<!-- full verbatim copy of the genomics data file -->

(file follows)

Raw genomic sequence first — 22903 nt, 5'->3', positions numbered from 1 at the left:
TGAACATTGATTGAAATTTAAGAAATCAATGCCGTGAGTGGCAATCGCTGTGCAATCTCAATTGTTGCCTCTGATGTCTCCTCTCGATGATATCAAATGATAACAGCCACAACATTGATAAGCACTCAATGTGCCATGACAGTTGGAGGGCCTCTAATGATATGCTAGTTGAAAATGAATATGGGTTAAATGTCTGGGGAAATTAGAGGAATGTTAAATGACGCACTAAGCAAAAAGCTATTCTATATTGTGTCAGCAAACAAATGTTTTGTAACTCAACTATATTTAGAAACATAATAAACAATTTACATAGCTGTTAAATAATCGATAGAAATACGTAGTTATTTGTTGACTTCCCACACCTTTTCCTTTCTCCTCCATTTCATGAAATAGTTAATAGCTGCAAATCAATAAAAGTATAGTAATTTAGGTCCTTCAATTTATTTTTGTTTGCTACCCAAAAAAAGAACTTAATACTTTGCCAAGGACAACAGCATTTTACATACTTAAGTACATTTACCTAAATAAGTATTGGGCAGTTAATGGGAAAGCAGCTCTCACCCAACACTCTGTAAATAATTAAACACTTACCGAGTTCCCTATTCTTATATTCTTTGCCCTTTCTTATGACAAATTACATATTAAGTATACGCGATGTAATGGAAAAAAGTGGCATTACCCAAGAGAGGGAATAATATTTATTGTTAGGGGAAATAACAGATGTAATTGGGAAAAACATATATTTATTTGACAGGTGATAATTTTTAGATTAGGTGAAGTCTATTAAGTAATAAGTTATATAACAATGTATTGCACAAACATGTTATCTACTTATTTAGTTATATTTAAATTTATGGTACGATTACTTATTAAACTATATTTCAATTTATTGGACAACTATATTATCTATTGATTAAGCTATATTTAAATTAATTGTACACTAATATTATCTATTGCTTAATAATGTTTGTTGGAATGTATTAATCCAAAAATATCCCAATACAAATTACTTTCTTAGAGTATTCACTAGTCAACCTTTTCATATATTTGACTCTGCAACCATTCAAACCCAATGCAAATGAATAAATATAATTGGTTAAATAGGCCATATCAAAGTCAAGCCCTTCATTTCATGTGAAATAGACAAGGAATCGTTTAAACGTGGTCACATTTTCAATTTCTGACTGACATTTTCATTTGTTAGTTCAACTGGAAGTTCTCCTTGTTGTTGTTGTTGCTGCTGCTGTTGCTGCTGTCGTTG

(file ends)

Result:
Raw genomic sequence first — 22903 nt, 5'->3', positions numbered from 1 at the left:
TGAACATTGATTGAAATTTAAGAAATCAATGCCGTGAGTGGCAATCGCTGTGCAATCTCAATTGTTGCCTCTGATGTCTCCTCTCGATGATATCAAATGATAACAGCCACAACATTGATAAGCACTCAATGTGCCATGACAGTTGGAGGGCCTCTAATGATATGCTAGTTGAAAATGAATATGGGTTAAATGTCTGGGGAAATTAGAGGAATGTTAAATGACGCACTAAGCAAAAAGCTATTCTATATTGTGTCAGCAAACAAATGTTTTGTAACTCAACTATATTTAGAAACATAATAAACAATTTACATAGCTGTTAAATAATCGATAGAAATACGTAGTTATTTGTTGACTTCCCACACCTTTTCCTTTCTCCTCCATTTCATGAAATAGTTAATAGCTGCAAATCAATAAAAGTATAGTAATTTAGGTCCTTCAATTTATTTTTGTTTGCTACCCAAAAAAAGAACTTAATACTTTGCCAAGGACAACAGCATTTTACATACTTAAGTACATTTACCTAAATAAGTATTGGGCAGTTAATGGGAAAGCAGCTCTCACCCAACACTCTGTAAATAATTAAACACTTACCGAGTTCCCTATTCTTATATTCTTTGCCCTTTCTTATGACAAATTACATATTAAGTATACGCGATGTAATGGAAAAAAGTGGCATTACCCAAGAGAGGGAATAATATTTATTGTTAGGGGAAATAACAGATGTAATTGGGAAAAACATATATTTATTTGACAGGTGATAATTTTTAGATTAGGTGAAGTCTATTAAGTAATAAGTTATATAACAATGTATTGCACAAACATGTTATCTACTTATTTAGTTATATTTAAATTTATGGTACGATTACTTATTAAACTATATTTCAATTTATTGGACAACTATATTATCTATTGATTAAGCTATATTTAAATTAATTGTACACTAATATTATCTATTGCTTAATAATGTTTGTTGGAATGTATTAATCCAAAAATATCCCAATACAAATTACTTTCTTAGAGTATTCACTAGTCAACCTTTTCATATATTTGACTCTGCAACCATTCAAACCCAATGCAAATGAATAAATATAATTGGTTAAATAGGCCATATCAAAGTCAAGCCCTTCATTTCATGTGAAATAGACAAGGAATCGTTTAAACGTGGTCACATTTTCAATTTCTGACTGACATTTTCATTTGTTAGTTCAACTGGAAGTTCTCCTTGTTGTTGTTGTTGCTGCTGCTGTTGCTGCTGTCGTTG